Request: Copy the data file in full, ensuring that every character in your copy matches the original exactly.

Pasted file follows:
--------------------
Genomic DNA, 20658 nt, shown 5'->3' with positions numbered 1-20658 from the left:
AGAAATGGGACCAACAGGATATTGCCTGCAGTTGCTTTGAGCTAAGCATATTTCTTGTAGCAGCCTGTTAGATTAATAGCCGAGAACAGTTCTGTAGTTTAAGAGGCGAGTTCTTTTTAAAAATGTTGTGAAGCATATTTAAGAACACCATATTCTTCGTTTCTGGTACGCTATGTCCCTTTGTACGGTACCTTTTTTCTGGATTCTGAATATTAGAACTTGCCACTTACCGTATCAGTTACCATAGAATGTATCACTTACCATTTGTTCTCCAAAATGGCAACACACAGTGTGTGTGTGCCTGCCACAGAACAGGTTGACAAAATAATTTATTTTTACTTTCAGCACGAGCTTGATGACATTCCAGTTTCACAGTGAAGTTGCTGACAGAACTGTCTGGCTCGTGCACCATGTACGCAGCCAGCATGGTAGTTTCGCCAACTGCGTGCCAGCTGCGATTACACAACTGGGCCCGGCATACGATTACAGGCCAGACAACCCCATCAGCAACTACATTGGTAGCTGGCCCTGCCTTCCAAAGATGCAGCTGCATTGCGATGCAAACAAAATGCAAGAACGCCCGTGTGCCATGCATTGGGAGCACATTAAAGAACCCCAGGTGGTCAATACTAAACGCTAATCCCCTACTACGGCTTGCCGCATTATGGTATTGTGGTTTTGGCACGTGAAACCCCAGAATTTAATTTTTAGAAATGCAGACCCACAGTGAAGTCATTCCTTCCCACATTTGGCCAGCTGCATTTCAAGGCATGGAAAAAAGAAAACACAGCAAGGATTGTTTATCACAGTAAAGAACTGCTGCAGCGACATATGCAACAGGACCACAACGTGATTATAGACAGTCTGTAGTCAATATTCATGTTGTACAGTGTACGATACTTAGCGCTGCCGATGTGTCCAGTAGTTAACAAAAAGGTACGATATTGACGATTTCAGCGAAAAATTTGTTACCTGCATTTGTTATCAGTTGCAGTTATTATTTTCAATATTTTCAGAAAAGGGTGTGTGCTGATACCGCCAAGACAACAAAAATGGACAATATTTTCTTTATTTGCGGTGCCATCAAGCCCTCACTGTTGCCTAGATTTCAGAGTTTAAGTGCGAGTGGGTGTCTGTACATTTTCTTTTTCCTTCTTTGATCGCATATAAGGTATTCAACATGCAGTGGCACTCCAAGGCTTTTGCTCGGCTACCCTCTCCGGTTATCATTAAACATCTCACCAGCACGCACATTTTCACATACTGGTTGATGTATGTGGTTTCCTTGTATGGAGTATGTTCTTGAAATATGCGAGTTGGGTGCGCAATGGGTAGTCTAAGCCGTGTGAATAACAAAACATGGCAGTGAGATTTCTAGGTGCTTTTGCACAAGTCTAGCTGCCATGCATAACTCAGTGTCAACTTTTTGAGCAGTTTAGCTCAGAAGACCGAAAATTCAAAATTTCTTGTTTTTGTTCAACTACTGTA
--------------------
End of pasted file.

Genomic DNA, 20658 nt, shown 5'->3' with positions numbered 1-20658 from the left:
AGAAATGGGACCAACAGGATATTGCCTGCAGTTGCTTTGAGCTAAGCATATTTCTTGTAGCAGCCTGTTAGATTAATAGCCGAGAACAGTTCTGTAGTTTAAGAGGCGAGTTCTTTTTAAAAATGTTGTGAAGCATATTTAAGAACACCATATTCTTCGTTTCTGGTACGCTATGTCCCTTTGTACGGTACCTTTTTTCTGGATTCTGAATATTAGAACTTGCCACTTACCGTATCAGTTACCATAGAATGTATCACTTACCATTTGTTCTCCAAAATGGCAACACACAGTGTGTGTGTGCCTGCCACAGAACAGGTTGACAAAATAATTTATTTTTACTTTCAGCACGAGCTTGATGACATTCCAGTTTCACAGTGAAGTTGCTGACAGAACTGTCTGGCTCGTGCACCATGTACGCAGCCAGCATGGTAGTTTCGCCAACTGCGTGCCAGCTGCGATTACACAACTGGGCCCGGCATACGATTACAGGCCAGACAACCCCATCAGCAACTACATTGGTAGCTGGCCCTGCCTTCCAAAGATGCAGCTGCATTGCGATGCAAACAAAATGCAAGAACGCCCGTGTGCCATGCATTGGGAGCACATTAAAGAACCCCAGGTGGTCAATACTAAACGCTAATCCCCTACTACGGCTTGCCGCATTATGGTATTGTGGTTTTGGCACGTGAAACCCCAGAATTTAATTTTTAGAAATGCAGACCCACAGTGAAGTCATTCCTTCCCACATTTGGCCAGCTGCATTTCAAGGCATGGAAAAAAGAAAACACAGCAAGGATTGTTTATCACAGTAAAGAACTGCTGCAGCGACATATGCAACAGGACCACAACGTGATTATAGACAGTCTGTAGTCAATATTCATGTTGTACAGTGTACGATACTTAGCGCTGCCGATGTGTCCAGTAGTTAACAAAAAGGTACGATATTGACGATTTCAGCGAAAAATTTGTTACCTGCATTTGTTATCAGTTGCAGTTATTATTTTCAATATTTTCAGAAAAGGGTGTGTGCTGATACCGCCAAGACAACAAAAATGGACAATATTTTCTTTATTTGCGGTGCCATCAAGCCCTCACTGTTGCCTAGATTTCAGAGTTTAAGTGCGAGTGGGTGTCTGTACATTTTCTTTTTCCTTCTTTGATCGCATATAAGGTATTCAACATGCAGTGGCACTCCAAGGCTTTTGCTCGGCTACCCTCTCCGGTTATCATTAAACATCTCACCAGCACGCACATTTTCACATACTGGTTGATGTATGTGGTTTCCTTGTATGGAGTATGTTCTTGAAATATGCGAGTTGGGTGCGCAATGGGTAGTCTAAGCCGTGTGAATAACAAAACATGGCAGTGAGATTTCTAGGTGCTTTTGCACAAGTCTAGCTGCCATGCATAACTCAGTGTCAACTTTTTGAGCAGTTTAGCTCAGAAGACCGAAAATTCAAAATTTCTTGTTTTTGTTCAACTACTGTA